The head 10 includes a number of other components for properly receiving the upper, open end of a vial, such as a vial 80 illustrated in FIG. 6. These components include a polymer plastic vacuum plate 90 which includes segments 92 projecting radially inwardly so as to define a plurality of radially oriented slots 94. Below the plate 90 is an annular sealing sleeve or bladder 98 fabricated from resilient material. The bladder 98 has an annular channel configuration which opens radially outwardly to receive a spacer member 100. The spacer member 100 has an annular configuration and also has a circumferential array of radially oriented, circular apertures 104.
An annular space between the exterior circumference of the spacer member 100 and the inside surface of the housing 30 defines a pressure chamber 110. A bore 114 extends from the pressure chamber 110 to the exterior side surface 34 of the housing 30 for being connected to a pressurized gas conduit or fitting 120 (FIG. 2).
The bottom end of the housing 30 is threaded, as at 130, for threadingly receiving a retainer ring 140 which holds the bladder 98, spacer member 100, and vacuum plate 90 in position within the housing 30 as illustrated in FIG. 4.
The head 10 is adapted to receive the upper, open end of the glass vial 80 as illustrated in FIG. 6. The vial contains a liquid product which has been dispensed into the vial at a prior processing station. The upper edge of the glass vial 80 is initially seated against the downwardly facing surfaces of the inwardly projecting segments 92 of the vacuum plate 90. Next, pressurized gas is introduced into the bladder 98 via the pressure passage 114 and annular pressure chamber 110. This expands the bladder 98 to form a leak-tight peripheral seal around the exterior surface of the filled vial 80.
Next, a stopper tool 180 positions a resilient, rubber stopper 170 (FIG. 6) in the access passage 32. A conventional stopper tool 180 has a vertically oriented, cylindrical arm 184 defining a central vacuum passage 188. A reduced pressure (i.e., partial vacuum) is temporarily maintained within the passage 188 (by suitable, conventional means not illustrated) so as to hold the rubber stopper 170 on the end of the arm 184.
In the preferred embodiment illustrated, the housing 30 defines an angled shoulder 190 in the access passage 32 and defines a reduced diameter lower portion for initially receiving the bottom edge of the stopper 170. After the stopper 170 has been initially positioned as illustrated in solid lines in FIG. 6, the pressure in the stopper tool central passage 188 is returned to atmospheric pressure, and a reduced pressure is drawn in the vacuum chamber 40 via the vacuum hose 60 by opening the solenoid valve 62 to establish communication with the vacuum source. This causes a substantial reduction in pressure above the liquid 150 in the vial 80, and the rubber stopper 170 is pulled downwardly to substantially the level of the liquid 150 as illustrated in dashed line in FIG. 6.
After the vial 80 has been sealed with the rubber stopper 170, the bladder 98 is depressurized. The vial 80 can be subsequently removed from the head 10, and the stopper tool 180 can be retracted upwardly from the head 10. The head 10 is then ready to receive a new, empty vial.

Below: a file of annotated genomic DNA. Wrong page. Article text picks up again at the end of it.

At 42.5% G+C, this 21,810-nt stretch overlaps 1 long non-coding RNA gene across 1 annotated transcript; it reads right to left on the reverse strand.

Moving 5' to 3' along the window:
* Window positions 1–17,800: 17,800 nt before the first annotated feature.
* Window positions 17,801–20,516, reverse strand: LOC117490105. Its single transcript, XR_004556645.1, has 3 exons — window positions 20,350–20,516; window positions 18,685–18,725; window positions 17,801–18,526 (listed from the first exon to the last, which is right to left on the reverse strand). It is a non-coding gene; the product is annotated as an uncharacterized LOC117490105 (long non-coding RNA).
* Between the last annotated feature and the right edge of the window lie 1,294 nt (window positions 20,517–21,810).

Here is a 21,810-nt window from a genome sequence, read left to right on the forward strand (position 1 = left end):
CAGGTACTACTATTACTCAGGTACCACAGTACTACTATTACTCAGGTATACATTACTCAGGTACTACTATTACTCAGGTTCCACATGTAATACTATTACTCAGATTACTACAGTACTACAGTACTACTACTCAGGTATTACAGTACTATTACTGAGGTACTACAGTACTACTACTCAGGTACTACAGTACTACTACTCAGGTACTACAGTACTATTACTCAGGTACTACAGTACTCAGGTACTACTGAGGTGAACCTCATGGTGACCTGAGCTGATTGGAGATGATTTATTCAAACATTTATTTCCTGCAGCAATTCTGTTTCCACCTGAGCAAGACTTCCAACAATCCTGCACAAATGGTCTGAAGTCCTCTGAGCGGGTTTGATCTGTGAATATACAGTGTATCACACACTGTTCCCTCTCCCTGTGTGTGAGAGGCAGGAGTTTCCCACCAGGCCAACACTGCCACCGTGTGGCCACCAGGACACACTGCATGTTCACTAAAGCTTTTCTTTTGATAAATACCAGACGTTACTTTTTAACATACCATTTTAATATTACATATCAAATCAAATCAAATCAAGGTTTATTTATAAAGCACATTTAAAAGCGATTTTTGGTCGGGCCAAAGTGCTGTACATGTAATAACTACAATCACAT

During placement of the stopper 170 in the vial 80, the improved head 10 of the present invention operates to exhaust the vial atmosphere in a manner that substantially reduces or eliminates in-leakage. This results from the improved vacuum connection (e.g., the conduit 50 and related structures) which facilitates rapid installation and removal of the head 10.
The connection of the hose 60 to the conduit 50 is easily visible to an operator and is readily accessible. The head also has a configuration which minimizes the regions in which liquid and particulate matter can accumulate. Further, the improved head has a configuration which is easy to clean and facilitates use in aseptic processing.
It will be readily apparent from the foregoing detailed description of the invention and from the illustrations thereof that numerous variations and modifications may be effected without departing from the true spirit and scope of the novel concepts or principles of this invention.
|Cited Patent||Filing date||Publication date||Applicant||Title|
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|US2625312 *||Nov 14, 1949||Jan 13, 1953||Liquid Carbonic Corp||Apparatus for sealing containers while crowning under vacuum|
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|Citing Patent||Filing date||Publication date||Applicant||Title|
|US5511698 *||Jun 26, 1992||Apr 30, 1996||Etablissements Valois (Societe Anonyme)||Device for spraying a predetermined dose of a fluid, and a method of filling the device|
|US20110030316 *||Apr 1, 2009||Feb 10, 2011||Klaus Blumenstock||Gripping device for picking up containers and closures and for closing the containers|
|US20110030320 *||Apr 1, 2009||Feb 10, 2011||Klaus Blumenstock||Method for closing containers by means of a closure in a gripping device|
|U.S. Classification||53/88, 53/489, 53/320, 53/510|
|Mar 29, 1993||AS||Assignment|
Owner name: ABBOTT LABORATORIES, ILLINOIS
Free format text: ASSIGNMENT OF ASSIGNORS INTEREST.;ASSIGNORS:ROUSE, DANIEL H.;MCCLURE, THOMAS D.;REESE, RALPH E.;REEL/FRAME:006466/0392;SIGNING DATES FROM 19930309 TO 19930317
|Feb 9, 1998||FPAY||Fee payment|
Year of fee payment: 4
|Dec 27, 2001||FPAY||Fee payment|
Year of fee payment: 8
|Jul 19, 2005||AS||Assignment|
Owner name: HOSPIRA, INC., ILLINOIS
Free format text: ASSIGNMENT OF ASSIGNORS INTEREST;ASSIGNOR:ABBOTT LABORATORIES;REEL/FRAME:016536/0910
Effective date: 20040430
|Mar 8, 2006||REMI||Maintenance fee reminder mailed|
|Aug 23, 2006||LAPS||Lapse for failure to pay maintenance fees|
|Oct 17, 2006||FP||Expired due to failure to pay maintenance fee|
Effective date: 20060823